"About this time my sister-in-law told me that she had been awakened in the night on two occasions with the words 'Pray for your children'."
The two prayed every day for a month for guidance, saying: "Lord, you are the Boss and we will be your secretaries."
That was the seed of Mothers Prayers, an interdenominational movement, now operating in 86 countries and 25 languages. "People come to us. I certainly see now how the Lord has honoured this surrender - it is impossible for two grandmothers in their own strength to achieve the wonderful things that have happened since we started," Veronica writes in her book The Joy of Surrender unto Him, published by the charity, the Solace Community.
Answers to prayers, Veronica relates, have included children coming off drugs, leaving bad relationships, even returning home after they have been missing for several years and "many wonderful answers to health problems even when the doctors have said that there was no hope.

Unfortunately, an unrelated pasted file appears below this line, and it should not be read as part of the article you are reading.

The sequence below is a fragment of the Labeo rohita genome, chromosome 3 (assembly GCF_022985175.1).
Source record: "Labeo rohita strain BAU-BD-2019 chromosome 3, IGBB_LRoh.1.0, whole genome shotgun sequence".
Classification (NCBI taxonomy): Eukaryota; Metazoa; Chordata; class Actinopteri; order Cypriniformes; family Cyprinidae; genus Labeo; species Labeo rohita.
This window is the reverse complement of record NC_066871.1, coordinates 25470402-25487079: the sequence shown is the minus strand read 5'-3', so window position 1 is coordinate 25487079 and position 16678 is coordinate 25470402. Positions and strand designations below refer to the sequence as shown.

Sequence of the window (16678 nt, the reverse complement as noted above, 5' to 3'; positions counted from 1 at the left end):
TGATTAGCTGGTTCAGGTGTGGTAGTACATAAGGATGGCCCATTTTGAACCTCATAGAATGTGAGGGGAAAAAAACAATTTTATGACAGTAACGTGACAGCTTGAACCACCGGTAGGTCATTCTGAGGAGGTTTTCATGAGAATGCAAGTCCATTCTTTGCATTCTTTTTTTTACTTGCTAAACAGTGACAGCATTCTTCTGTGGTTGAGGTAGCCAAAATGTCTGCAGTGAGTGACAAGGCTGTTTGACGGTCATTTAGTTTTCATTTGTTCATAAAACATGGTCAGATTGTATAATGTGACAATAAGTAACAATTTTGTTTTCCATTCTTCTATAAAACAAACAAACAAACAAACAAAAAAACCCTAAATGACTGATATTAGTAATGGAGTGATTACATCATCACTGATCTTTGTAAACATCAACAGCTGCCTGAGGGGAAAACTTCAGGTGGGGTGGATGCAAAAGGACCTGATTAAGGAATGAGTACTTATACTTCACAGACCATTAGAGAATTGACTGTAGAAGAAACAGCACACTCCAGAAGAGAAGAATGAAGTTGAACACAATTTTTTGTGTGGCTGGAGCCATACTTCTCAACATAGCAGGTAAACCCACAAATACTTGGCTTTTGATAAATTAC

"We have been told of married couples on the point of separating, or couples already separated, who have now renewed their marriage commitment to each other. There have been many cases, too, of young people who have been living together deciding to get married."
Veronica sold a warehouse she owned and downsized her home to help raise initial funds to start the Community. (Something I discover from their literature, she doesn't mention it.)
"Sometimes people have said to me that they felt that I was good to be able to let go of my financial security. But, after I had surrendered, I felt that everything I owned belonged to the Lord anyway and so, if he wanted me to sell the warehouse to buy the centre, then that was fine by me," she writes. "We are, after all, only stewards of His money and I really feel that the Lord had put everything in place years before in readiness for the time we would need the money to buy the centre."